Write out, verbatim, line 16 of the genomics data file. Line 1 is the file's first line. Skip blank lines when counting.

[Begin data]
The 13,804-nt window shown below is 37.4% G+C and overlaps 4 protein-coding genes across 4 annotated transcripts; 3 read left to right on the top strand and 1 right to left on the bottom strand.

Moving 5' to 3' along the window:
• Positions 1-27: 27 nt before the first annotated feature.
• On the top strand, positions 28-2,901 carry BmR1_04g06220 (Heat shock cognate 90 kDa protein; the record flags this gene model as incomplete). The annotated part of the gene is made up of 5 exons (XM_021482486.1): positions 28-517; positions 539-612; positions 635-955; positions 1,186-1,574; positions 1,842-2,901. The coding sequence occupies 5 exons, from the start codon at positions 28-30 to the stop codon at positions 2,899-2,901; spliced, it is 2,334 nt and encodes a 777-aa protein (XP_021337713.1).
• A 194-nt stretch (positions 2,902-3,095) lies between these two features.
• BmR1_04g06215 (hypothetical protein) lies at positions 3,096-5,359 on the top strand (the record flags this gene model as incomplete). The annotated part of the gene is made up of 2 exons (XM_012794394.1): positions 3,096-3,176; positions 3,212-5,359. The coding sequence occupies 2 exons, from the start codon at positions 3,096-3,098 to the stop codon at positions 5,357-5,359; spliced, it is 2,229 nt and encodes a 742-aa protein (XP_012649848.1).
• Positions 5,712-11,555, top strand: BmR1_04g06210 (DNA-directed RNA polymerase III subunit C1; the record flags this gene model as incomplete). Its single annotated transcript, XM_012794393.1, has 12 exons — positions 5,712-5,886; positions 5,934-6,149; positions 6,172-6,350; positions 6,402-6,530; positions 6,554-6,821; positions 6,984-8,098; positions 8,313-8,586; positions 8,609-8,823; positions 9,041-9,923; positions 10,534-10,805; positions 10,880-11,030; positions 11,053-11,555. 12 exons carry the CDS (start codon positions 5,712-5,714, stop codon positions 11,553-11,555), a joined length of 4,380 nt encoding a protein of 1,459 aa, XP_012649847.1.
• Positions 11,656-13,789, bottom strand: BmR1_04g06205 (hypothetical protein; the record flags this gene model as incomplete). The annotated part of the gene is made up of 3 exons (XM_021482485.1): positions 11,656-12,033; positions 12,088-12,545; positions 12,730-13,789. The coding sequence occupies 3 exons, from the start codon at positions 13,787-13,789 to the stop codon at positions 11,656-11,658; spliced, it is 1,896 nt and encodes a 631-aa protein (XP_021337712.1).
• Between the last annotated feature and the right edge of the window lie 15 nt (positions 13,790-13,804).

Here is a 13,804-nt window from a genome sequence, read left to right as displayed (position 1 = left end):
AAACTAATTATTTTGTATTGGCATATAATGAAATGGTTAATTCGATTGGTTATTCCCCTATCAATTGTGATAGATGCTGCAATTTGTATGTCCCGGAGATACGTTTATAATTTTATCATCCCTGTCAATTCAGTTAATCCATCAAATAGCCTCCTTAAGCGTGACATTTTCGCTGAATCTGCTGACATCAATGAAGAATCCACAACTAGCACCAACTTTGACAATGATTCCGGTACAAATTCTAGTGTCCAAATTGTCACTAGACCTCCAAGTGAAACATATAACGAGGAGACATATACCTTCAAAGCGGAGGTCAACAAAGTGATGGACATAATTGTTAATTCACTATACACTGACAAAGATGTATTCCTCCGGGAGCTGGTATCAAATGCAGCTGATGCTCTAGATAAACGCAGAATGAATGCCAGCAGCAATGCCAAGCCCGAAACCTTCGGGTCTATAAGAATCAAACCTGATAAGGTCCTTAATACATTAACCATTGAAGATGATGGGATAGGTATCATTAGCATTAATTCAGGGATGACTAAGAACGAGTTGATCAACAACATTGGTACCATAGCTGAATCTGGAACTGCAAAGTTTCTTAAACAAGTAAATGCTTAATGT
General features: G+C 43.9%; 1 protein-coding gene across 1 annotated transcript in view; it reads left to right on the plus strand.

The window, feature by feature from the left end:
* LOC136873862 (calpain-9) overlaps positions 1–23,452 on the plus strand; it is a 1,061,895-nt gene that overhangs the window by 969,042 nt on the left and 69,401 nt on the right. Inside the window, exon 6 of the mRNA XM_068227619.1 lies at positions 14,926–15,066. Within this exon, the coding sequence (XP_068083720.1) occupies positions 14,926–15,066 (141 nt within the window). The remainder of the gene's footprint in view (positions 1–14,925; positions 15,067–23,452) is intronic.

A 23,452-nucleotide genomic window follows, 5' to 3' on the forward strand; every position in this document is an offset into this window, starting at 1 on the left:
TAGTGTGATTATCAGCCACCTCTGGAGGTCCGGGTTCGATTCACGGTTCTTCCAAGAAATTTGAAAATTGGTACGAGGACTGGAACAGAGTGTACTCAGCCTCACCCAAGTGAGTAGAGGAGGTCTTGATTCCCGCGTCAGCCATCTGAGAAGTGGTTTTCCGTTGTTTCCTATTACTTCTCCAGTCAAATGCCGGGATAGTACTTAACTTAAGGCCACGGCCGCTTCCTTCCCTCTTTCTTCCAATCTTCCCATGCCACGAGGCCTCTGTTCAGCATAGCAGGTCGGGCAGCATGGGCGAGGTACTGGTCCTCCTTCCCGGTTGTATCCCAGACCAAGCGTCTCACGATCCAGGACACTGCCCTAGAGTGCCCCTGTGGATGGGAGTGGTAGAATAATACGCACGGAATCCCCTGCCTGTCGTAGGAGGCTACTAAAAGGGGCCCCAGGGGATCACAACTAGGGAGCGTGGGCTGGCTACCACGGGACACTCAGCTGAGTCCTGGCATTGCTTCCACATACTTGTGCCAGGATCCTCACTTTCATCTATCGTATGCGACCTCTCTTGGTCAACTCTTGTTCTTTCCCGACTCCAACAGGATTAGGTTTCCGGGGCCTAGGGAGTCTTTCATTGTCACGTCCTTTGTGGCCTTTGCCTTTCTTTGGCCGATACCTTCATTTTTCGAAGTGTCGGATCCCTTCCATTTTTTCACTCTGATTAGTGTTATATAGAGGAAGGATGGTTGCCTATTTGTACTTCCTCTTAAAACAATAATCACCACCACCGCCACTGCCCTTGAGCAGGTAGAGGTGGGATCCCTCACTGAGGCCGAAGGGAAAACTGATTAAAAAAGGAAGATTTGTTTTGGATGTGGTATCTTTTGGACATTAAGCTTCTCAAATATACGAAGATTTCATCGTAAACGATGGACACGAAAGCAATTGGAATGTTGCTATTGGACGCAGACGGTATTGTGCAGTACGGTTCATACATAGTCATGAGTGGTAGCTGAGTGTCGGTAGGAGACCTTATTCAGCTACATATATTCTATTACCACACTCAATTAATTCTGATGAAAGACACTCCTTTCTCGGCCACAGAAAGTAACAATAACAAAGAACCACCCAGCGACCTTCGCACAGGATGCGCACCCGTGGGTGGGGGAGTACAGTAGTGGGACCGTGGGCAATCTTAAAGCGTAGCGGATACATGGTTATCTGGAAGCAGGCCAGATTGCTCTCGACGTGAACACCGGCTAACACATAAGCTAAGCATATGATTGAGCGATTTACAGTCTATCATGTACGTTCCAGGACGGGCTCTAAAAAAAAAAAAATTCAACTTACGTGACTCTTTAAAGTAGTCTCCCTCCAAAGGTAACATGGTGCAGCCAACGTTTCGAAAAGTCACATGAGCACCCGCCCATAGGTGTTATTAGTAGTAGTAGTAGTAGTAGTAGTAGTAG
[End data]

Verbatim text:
TAGTGTGATTATCAGCCACCTCTGGAGGTCCGGGTTCGATTCACGGTTCTTCCAAGAAATTTGAAAATTGGTACGAGGACTGGAACAGAGTGTACTCAGCCTCACCCAAGTGAGTAGAGGAGGTCTTGATTCCCGCGTCAGCCATCTGAGAAGTGGTTTTCCGTTGTTTCCTATTACTTCTCCAGTCAAATGCCGGGATAGTACTTAACTTAAGGCCACGGCCGCTTCCTTCCCTCTTTCTTCCAATCTTCCCATGCCACGAGGCCTCTGTTCAGCATAGCAGGTCGGGCAGCATGGGCGAGGTACTGGTCCTCCTTCCCGGTTGTATCCCAGACCAAGCGTCTCACGATCCAGGACACTGCCCTAGAGTGCCCCTGTGGATGGGAGTGGTAGAATAATACGCACGGAATCCCCTGCCTGTCGTAGGAGGCTACTAAAAGGGGCCCCAGGGGATCACAACTAGGGAGCGTGGGCTGGCTACCACGGGACACTCAGCTGAGTCCTGGCATTGCTTCCACATACTTGTGCCAGGATCCTCACTTTCATCTATCGTATGCGACCTCTCTTGGTCAACTCTTGTTCTTTCCCGACTCCAACAGGATTAGGTTTCCGGGGCCTAGGGAGTCTTTCATTGTCACGTCCTTTGTGGCCTTTGCCTTTCTTTGGCCGATACCTTCATTTTTCGAAGTGTCGGATCCCTTCCATTTTTTCACTCTGATTAGTGTTATATAGAGGAAGGATGGTTGCCTATTTGTACTTCCTCTTAAAACAATAATCACCACCACCGCCACTGCCCTTGAGCAGGTAGAGGTGGGATCCCTCACTGAGGCCGAAGGGAAAACTGATTAAAAAAGGAAGATTTGTTTTGGATGTGGTATCTTTTGGACATTAAGCTTCTCAAATATACGAAGATTTCATCGTAAACGATGGACACGAAAGCAATTGGAATGTTGCTATTGGACGCAGACGGTATTGTGCAGTACGGTTCATACATAGTCATGAGTGGTAGCTGAGTGTCGGTAGGAGACCTTATTCAGCTACATATATTCTATTACCACACTCAATTAATTCTGATGAAAGACACTCCTTTCTCGGCCACAGAAAGTAACAATAACAAAGAACCACCCAGCGACCTTCGCACAGGATGCGCACCCGTGGGTGGGGGAGTACAGTAGTGGGACCGTGGGCAATCTTAAAGCGTAGCGGATACATGGTTATCTGGAAGCAGGCCAGATTGCTCTCGACGTGAACACCGGCTAACACATAAGCTAAGCATATGATTGAGCGATTTACAGTCTATCATGTACGTTCCAGGACGGGCTCTAAAAAAAAAAAAATTCAACTTACGTGACTCTTTAAAGTAGTCTCCCTCCAAAGGTAACATGGTGCAGCCAACGTTTCGAAAAGTCACATGAGCACCCGCCCATAGGTGTTATTAGTAGTAGTAGTAGTAGTAGTAGTAGTAG